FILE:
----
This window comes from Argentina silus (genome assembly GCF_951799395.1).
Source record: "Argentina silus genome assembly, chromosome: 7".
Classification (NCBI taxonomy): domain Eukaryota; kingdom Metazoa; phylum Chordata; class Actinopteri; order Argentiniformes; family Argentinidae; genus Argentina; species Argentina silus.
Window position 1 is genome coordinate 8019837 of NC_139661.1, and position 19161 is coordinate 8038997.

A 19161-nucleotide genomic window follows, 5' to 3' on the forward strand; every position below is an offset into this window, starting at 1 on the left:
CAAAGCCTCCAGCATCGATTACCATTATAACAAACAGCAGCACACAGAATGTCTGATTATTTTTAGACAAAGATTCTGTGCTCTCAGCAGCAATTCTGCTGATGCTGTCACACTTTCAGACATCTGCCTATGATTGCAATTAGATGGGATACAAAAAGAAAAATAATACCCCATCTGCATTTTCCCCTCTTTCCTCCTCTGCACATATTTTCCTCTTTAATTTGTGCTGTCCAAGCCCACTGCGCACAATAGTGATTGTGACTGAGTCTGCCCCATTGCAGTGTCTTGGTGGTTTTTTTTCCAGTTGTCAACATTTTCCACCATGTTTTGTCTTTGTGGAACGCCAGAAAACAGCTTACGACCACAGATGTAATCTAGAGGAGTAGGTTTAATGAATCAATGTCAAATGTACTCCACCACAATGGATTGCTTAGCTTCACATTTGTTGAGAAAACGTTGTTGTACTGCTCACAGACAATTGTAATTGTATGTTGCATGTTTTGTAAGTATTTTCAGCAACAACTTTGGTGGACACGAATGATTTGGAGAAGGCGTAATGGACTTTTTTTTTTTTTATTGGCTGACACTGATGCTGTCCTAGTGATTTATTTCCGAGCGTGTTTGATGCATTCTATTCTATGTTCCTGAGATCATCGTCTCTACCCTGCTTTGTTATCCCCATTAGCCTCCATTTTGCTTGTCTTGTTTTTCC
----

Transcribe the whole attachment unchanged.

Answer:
This window comes from Argentina silus (genome assembly GCF_951799395.1).
Source record: "Argentina silus genome assembly, chromosome: 7".
Classification (NCBI taxonomy): domain Eukaryota; kingdom Metazoa; phylum Chordata; class Actinopteri; order Argentiniformes; family Argentinidae; genus Argentina; species Argentina silus.
Window position 1 is genome coordinate 8019837 of NC_139661.1, and position 19161 is coordinate 8038997.

A 19161-nucleotide genomic window follows, 5' to 3' on the forward strand; every position below is an offset into this window, starting at 1 on the left:
CAAAGCCTCCAGCATCGATTACCATTATAACAAACAGCAGCACACAGAATGTCTGATTATTTTTAGACAAAGATTCTGTGCTCTCAGCAGCAATTCTGCTGATGCTGTCACACTTTCAGACATCTGCCTATGATTGCAATTAGATGGGATACAAAAAGAAAAATAATACCCCATCTGCATTTTCCCCTCTTTCCTCCTCTGCACATATTTTCCTCTTTAATTTGTGCTGTCCAAGCCCACTGCGCACAATAGTGATTGTGACTGAGTCTGCCCCATTGCAGTGTCTTGGTGGTTTTTTTTCCAGTTGTCAACATTTTCCACCATGTTTTGTCTTTGTGGAACGCCAGAAAACAGCTTACGACCACAGATGTAATCTAGAGGAGTAGGTTTAATGAATCAATGTCAAATGTACTCCACCACAATGGATTGCTTAGCTTCACATTTGTTGAGAAAACGTTGTTGTACTGCTCACAGACAATTGTAATTGTATGTTGCATGTTTTGTAAGTATTTTCAGCAACAACTTTGGTGGACACGAATGATTTGGAGAAGGCGTAATGGACTTTTTTTTTTTTTATTGGCTGACACTGATGCTGTCCTAGTGATTTATTTCCGAGCGTGTTTGATGCATTCTATTCTATGTTCCTGAGATCATCGTCTCTACCCTGCTTTGTTATCCCCATTAGCCTCCATTTTGCTTGTCTTGTTTTTCC